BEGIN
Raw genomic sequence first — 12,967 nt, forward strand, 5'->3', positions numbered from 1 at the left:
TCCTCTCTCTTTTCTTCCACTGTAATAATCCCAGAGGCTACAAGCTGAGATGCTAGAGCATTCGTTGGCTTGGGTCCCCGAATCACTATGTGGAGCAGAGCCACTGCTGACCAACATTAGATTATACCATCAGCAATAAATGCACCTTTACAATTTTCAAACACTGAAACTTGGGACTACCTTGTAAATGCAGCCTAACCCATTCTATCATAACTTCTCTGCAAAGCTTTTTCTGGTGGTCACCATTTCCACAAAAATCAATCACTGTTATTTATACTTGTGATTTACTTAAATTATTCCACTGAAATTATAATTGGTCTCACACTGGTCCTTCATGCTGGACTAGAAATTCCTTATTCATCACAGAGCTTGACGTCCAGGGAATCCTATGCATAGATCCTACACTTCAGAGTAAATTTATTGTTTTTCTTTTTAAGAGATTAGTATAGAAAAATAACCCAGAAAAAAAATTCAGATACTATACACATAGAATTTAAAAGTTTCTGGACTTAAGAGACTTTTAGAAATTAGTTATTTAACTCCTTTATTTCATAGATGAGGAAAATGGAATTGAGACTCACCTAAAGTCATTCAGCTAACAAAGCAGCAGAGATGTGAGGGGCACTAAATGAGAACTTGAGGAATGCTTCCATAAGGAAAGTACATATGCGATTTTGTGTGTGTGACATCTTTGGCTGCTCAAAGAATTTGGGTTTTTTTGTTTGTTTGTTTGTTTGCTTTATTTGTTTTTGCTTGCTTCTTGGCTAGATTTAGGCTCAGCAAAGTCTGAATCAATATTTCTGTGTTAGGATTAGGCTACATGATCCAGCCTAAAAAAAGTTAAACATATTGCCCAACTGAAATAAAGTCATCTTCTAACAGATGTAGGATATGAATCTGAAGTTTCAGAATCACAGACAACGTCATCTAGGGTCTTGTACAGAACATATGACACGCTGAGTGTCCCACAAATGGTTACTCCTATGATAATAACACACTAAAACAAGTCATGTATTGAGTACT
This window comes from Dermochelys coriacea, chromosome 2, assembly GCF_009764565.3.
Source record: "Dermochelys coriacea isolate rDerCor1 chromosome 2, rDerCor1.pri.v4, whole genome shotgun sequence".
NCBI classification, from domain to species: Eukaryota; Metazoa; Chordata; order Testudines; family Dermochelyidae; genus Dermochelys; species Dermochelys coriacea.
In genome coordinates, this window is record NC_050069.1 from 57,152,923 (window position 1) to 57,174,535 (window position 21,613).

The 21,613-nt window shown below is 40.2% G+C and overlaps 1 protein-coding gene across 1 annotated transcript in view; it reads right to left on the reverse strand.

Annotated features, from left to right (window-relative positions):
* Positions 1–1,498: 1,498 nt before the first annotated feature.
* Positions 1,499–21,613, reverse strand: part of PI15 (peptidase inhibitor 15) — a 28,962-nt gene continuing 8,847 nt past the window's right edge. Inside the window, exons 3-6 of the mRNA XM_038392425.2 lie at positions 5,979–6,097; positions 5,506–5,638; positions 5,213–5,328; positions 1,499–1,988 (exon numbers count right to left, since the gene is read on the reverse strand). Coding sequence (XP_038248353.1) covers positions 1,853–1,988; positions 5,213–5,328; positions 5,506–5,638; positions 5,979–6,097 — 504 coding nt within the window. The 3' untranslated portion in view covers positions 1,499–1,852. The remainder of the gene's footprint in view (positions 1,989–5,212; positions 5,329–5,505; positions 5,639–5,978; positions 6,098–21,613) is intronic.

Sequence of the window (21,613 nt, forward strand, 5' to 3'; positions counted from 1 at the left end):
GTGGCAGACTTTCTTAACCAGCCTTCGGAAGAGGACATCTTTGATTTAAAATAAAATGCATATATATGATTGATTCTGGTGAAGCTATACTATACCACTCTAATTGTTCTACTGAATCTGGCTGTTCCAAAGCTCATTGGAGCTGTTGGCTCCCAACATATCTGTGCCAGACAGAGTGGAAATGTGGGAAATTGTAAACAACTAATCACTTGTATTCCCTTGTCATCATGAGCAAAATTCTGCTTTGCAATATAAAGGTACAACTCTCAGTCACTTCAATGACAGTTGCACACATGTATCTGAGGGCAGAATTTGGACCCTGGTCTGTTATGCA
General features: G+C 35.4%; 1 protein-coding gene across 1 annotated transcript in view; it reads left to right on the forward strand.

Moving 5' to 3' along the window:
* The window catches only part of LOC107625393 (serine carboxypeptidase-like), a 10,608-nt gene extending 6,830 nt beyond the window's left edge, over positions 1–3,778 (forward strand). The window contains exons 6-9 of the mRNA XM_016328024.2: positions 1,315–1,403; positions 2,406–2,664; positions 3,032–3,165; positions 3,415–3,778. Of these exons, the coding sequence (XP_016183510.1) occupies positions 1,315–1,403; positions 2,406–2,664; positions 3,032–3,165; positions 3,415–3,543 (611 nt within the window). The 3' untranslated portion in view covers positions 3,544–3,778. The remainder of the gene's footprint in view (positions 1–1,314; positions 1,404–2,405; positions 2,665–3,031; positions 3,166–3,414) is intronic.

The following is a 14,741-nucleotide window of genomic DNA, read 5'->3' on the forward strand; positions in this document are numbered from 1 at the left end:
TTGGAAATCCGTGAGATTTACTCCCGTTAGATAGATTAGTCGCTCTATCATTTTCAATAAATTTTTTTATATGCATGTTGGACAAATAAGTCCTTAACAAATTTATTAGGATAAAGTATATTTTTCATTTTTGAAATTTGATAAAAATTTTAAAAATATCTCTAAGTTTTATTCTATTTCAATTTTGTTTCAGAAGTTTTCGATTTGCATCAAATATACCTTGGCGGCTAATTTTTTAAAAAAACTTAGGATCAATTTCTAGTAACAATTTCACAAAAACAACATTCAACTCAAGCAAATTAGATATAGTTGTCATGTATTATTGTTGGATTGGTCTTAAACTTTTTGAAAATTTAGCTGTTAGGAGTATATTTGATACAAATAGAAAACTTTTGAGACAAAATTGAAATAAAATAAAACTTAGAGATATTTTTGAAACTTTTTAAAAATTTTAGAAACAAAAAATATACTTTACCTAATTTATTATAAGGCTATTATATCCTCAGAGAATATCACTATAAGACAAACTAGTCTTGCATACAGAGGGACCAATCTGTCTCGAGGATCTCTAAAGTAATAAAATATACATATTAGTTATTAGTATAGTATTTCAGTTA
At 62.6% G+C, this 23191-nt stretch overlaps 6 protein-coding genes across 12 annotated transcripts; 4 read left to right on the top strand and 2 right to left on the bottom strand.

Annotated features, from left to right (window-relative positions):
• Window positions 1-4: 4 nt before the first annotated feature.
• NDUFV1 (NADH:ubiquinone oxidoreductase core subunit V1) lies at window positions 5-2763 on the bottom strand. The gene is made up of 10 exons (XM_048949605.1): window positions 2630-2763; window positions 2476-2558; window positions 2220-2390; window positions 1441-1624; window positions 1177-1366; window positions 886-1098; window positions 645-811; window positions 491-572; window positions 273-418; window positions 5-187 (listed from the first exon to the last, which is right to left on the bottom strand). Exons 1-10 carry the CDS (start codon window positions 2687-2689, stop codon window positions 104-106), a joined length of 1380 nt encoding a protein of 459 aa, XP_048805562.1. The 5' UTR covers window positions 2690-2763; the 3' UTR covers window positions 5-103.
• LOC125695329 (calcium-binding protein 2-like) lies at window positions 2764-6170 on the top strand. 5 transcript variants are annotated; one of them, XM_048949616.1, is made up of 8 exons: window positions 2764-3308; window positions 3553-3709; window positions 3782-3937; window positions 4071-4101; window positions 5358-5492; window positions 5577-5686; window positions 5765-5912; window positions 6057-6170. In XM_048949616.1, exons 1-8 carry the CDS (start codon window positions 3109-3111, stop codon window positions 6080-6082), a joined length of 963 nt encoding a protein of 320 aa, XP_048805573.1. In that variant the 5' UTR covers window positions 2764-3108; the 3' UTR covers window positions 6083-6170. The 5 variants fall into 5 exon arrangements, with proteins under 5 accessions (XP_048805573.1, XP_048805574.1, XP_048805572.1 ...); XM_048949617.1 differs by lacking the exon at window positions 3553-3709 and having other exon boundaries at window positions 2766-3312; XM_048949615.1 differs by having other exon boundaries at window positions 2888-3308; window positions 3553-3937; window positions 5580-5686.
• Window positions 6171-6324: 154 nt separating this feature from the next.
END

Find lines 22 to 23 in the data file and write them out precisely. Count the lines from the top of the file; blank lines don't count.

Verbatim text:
• LOC125695329 (calcium-binding protein 2-like) lies at window positions 2764-6170 on the top strand. 5 transcript variants are annotated; one of them, XM_048949616.1, is made up of 8 exons: window positions 2764-3308; window positions 3553-3709; window positions 3782-3937; window positions 4071-4101; window positions 5358-5492; window positions 5577-5686; window positions 5765-5912; window positions 6057-6170. In XM_048949616.1, exons 1-8 carry the CDS (start codon window positions 3109-3111, stop codon window positions 6080-6082), a joined length of 963 nt encoding a protein of 320 aa, XP_048805573.1. In that variant the 5' UTR covers window positions 2764-3108; the 3' UTR covers window positions 6083-6170. The 5 variants fall into 5 exon arrangements, with proteins under 5 accessions (XP_048805573.1, XP_048805574.1, XP_048805572.1 ...); XM_048949617.1 differs by lacking the exon at window positions 3553-3709 and having other exon boundaries at window positions 2766-3312; XM_048949615.1 differs by having other exon boundaries at window positions 2888-3308; window positions 3553-3937; window positions 5580-5686.
• Window positions 6171-6324: 154 nt separating this feature from the next.